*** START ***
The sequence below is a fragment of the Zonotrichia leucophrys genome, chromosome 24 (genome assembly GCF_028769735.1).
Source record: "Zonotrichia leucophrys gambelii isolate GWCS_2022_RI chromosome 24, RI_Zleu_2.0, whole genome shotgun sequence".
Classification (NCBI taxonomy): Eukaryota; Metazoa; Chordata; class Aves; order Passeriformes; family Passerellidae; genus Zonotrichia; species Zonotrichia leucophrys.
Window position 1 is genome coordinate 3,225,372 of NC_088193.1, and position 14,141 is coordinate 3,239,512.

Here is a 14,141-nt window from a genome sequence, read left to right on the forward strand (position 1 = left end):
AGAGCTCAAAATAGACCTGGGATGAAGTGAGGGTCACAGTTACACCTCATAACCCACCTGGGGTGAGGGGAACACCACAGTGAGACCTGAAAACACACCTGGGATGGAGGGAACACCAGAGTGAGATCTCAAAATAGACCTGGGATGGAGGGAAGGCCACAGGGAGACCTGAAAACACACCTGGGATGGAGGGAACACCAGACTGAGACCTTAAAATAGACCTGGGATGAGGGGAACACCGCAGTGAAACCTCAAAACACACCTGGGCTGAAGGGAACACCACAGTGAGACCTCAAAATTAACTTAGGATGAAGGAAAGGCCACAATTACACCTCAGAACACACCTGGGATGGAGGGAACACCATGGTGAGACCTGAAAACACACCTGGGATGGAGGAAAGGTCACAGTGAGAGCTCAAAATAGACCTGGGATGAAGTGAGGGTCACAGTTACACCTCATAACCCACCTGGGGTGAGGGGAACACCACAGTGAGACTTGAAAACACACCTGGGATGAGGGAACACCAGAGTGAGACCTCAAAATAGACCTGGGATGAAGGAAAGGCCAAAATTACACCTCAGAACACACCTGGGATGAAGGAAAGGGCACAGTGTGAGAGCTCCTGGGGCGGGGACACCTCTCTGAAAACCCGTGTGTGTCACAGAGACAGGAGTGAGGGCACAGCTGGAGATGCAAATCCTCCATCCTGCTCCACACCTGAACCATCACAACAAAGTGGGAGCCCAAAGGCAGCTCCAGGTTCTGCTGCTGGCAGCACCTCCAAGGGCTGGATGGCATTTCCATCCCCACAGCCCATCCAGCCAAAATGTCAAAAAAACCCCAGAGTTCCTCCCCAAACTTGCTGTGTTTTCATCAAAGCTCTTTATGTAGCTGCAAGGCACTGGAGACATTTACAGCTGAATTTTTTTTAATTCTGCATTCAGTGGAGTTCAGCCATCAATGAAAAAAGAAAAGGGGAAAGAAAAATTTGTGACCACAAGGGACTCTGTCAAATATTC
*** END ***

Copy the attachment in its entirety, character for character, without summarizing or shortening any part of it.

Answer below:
The sequence below is a fragment of the Zonotrichia leucophrys genome, chromosome 24 (genome assembly GCF_028769735.1).
Source record: "Zonotrichia leucophrys gambelii isolate GWCS_2022_RI chromosome 24, RI_Zleu_2.0, whole genome shotgun sequence".
Classification (NCBI taxonomy): Eukaryota; Metazoa; Chordata; class Aves; order Passeriformes; family Passerellidae; genus Zonotrichia; species Zonotrichia leucophrys.
Window position 1 is genome coordinate 3,225,372 of NC_088193.1, and position 14,141 is coordinate 3,239,512.

Here is a 14,141-nt window from a genome sequence, read left to right on the forward strand (position 1 = left end):
AGAGCTCAAAATAGACCTGGGATGAAGTGAGGGTCACAGTTACACCTCATAACCCACCTGGGGTGAGGGGAACACCACAGTGAGACCTGAAAACACACCTGGGATGGAGGGAACACCAGAGTGAGATCTCAAAATAGACCTGGGATGGAGGGAAGGCCACAGGGAGACCTGAAAACACACCTGGGATGGAGGGAACACCAGACTGAGACCTTAAAATAGACCTGGGATGAGGGGAACACCGCAGTGAAACCTCAAAACACACCTGGGCTGAAGGGAACACCACAGTGAGACCTCAAAATTAACTTAGGATGAAGGAAAGGCCACAATTACACCTCAGAACACACCTGGGATGGAGGGAACACCATGGTGAGACCTGAAAACACACCTGGGATGGAGGAAAGGTCACAGTGAGAGCTCAAAATAGACCTGGGATGAAGTGAGGGTCACAGTTACACCTCATAACCCACCTGGGGTGAGGGGAACACCACAGTGAGACTTGAAAACACACCTGGGATGAGGGAACACCAGAGTGAGACCTCAAAATAGACCTGGGATGAAGGAAAGGCCAAAATTACACCTCAGAACACACCTGGGATGAAGGAAAGGGCACAGTGTGAGAGCTCCTGGGGCGGGGACACCTCTCTGAAAACCCGTGTGTGTCACAGAGACAGGAGTGAGGGCACAGCTGGAGATGCAAATCCTCCATCCTGCTCCACACCTGAACCATCACAACAAAGTGGGAGCCCAAAGGCAGCTCCAGGTTCTGCTGCTGGCAGCACCTCCAAGGGCTGGATGGCATTTCCATCCCCACAGCCCATCCAGCCAAAATGTCAAAAAAACCCCAGAGTTCCTCCCCAAACTTGCTGTGTTTTCATCAAAGCTCTTTATGTAGCTGCAAGGCACTGGAGACATTTACAGCTGAATTTTTTTTAATTCTGCATTCAGTGGAGTTCAGCCATCAATGAAAAAAGAAAAGGGGAAAGAAAAATTTGTGACCACAAGGGACTCTGTCAAATATTC